Lunar Eclipse over Longs Peak: a How-To
July 6, 2015
Photographing the lunar eclipse over Longs Peak was a challenge on many levels. You can read about the physical challenge of reaching my shooting location atop Twin Sisters in the middle of the night here. This blog post will describe how I planned the shot to be in the right place at the right time, how I shot the component pieces, and how I assembled the final image in Photoshop.
My plan was to shoot a series of images, starting before the moon began to enter Earth’s shadow, and continuing until the eclipse ended. The first step, therefore, was to find out when the eclipse would begin and end. That information is available in many places on the web. I used www.timeanddate.com. To be specific, I needed to know when the partial eclipse would begin, when totality would begin and end, and when the partial eclipse would end, all for my location in Colorado.
Next, I needed to know where the moon would be, in terms of azimuth (compass bearing) and altitude (angular elevation above the horizon), at the beginning and end of the eclipse. For that information, I turned to the Photographer’s Ephemeris. I knew the partial eclipse would begin at 4:16 a.m. If I wanted to shoot one frame every five minutes, and I wanted six images of the fully illuminated moon before the partial eclipse began, I would need to start shooting at 3:45 a.m. So I set the date and time of the Photographer’s Ephemeris to April 4, 2015, 3:45 a.m., and saw that the moon would have an azimuth of 230 degrees and altitude of 31 degrees.
Further examination of TPE showed that at moonset at 6:47 a.m., the moon would be at azimuth 263 degrees. TPE also showed me that the moon would set just a few minutes before sunrise while it was still partially eclipsed. That meant that during the later stages of the eclipse the sky behind the moon would become increasingly bright and the land would be illuminated by twilight.
Putting all this together, I concluded that the ideal shooting location would be where I was looking at something interesting to the southwest, and where I would be as high as possible, so the horizon to the west would be at my elevation (or close) and I could see as much of the eclipse as possible before moonset.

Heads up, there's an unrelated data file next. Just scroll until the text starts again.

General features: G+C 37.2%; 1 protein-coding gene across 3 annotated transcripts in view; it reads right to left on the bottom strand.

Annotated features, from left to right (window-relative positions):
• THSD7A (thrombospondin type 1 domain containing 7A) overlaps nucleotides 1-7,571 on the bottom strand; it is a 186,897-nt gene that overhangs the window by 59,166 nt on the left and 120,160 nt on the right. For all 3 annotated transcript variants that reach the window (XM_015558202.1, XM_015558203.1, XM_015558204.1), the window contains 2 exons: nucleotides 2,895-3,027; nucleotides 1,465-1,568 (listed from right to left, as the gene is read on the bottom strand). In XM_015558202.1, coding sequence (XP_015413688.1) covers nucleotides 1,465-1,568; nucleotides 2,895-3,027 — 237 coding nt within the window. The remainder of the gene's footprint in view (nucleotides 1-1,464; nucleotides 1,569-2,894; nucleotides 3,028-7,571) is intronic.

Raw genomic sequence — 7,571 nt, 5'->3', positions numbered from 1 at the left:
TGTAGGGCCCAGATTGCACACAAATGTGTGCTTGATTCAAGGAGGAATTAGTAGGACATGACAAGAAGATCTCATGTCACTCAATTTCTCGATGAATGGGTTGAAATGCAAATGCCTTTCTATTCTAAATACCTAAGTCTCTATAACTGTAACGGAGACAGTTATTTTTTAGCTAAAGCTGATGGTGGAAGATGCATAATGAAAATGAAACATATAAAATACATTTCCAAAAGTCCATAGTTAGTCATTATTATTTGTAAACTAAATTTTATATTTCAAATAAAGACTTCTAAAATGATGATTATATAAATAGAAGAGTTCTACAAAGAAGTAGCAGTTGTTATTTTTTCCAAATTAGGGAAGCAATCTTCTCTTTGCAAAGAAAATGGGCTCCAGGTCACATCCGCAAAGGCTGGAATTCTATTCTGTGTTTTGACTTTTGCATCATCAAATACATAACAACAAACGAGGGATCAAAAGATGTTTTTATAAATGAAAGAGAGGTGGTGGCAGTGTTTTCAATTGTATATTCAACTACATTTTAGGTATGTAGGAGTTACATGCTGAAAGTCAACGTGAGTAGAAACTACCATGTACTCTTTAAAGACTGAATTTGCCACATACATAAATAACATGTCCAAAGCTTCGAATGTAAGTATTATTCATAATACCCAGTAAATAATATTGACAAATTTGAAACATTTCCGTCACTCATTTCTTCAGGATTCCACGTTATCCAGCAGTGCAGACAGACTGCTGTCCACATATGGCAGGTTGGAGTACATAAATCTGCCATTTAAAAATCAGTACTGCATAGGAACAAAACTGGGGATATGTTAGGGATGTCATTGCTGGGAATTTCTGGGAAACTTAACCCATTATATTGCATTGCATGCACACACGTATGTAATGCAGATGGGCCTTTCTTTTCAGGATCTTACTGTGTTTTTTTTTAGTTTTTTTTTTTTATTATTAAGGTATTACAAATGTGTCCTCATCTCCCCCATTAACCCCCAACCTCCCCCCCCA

It didn’t take too much map study to realize that the logical place to go was the summit of Twin Sisters, which offers a great view of Longs Peak and Mt. Meeker to the southwest. I returned to TPE and activated the gray secondary marker by clicking on it. I then dragged and dropped the secondary marker at the point where the thick blue line indicating moonset direction crossed the skyline ridge. TPE's readout showed that the ridge was only 2 degrees above a level horizon as seen from Twin Sisters, so I would be able to see the moon until a few minutes before the almanac time of moonset. I dragged the timeline marker slowly back in time until the moon's altitude was 2 degrees, then read off the time. The moon would set behind the ridge at about 6:35 a.m. at an azimuth of 261 degrees. By dropping the secondary marker where the thin blue line indicating current moon position crossed the ridge, I confirmed that the altitude of the ridge at that point was still only 2 degrees.
Now I knew that my composition would need to span a left-to-right arc of 31 degrees, from 230 degrees to 261 degrees. A 35mm lens, set vertically, has an angle of view across the short dimension of 38 degrees. Its angle of view on the long dimension is 54 degrees – plenty to include both the moon (31 degrees above a level horizon when I started shooting) and some foreground. At 3:45 a.m., when I started the sequence of images, the moon would be just to the left of Mt. Meeker. It would move downward at roughly a 45-degree angle until it set to the right of Longs Peak.
The correct exposure for the moon varies dramatically during an eclipse, from about 1/60 sec., f/11, ISO 200 when the moon is fully lit to about 8 sec., f/11, ISO 1600, when it is totally eclipsed. (If I had used an exposure much longer than 8 seconds with my 35mm lens, the moon would have blurred due to the Earth’s rotation.) I shot a five-frame bracketed set with a one-stop bracket interval every five minutes, double-checking that I had some detail in the moon by examining the magnified moon image on the LCD. Since nearly all of the image was black, the histogram was useless.
Once I got home, I used Lightroom to select the best exposure from each bracketed set and loaded all the images as layers in Photoshop (Photo>Edit In>Open as Layers in Photoshop). I selected the top layer, then shift-clicked on the bottom layer to select all the layers simultaneously. I then changed the blend mode to Lighten. In this blend mode, Photoshop looks at every pixel in the top layer and compares its brightness to every pixel directly beneath it in the layer stack. It then lets the brightest pixel shine through. Since the moon was much brighter than the background in all but the last few shots, this procedure allowed almost all of the moons to shine through. Achieving the correct density in the land and in the moons that were near the horizon required some additional Curves adjustment layers accompanied by layer masks to confine my adjustments to selected areas of the frame. Although the moon was shining brightly in a black sky at the beginning of the eclipse, the sky was blue and the land was softly illuminated by the time the moon set. I decided to use that twilight rendition of the sky and land behind the series of moons as they changed slowly from the brilliant white of full illumination to the ruddy red of total eclipse, and created the image you see here.
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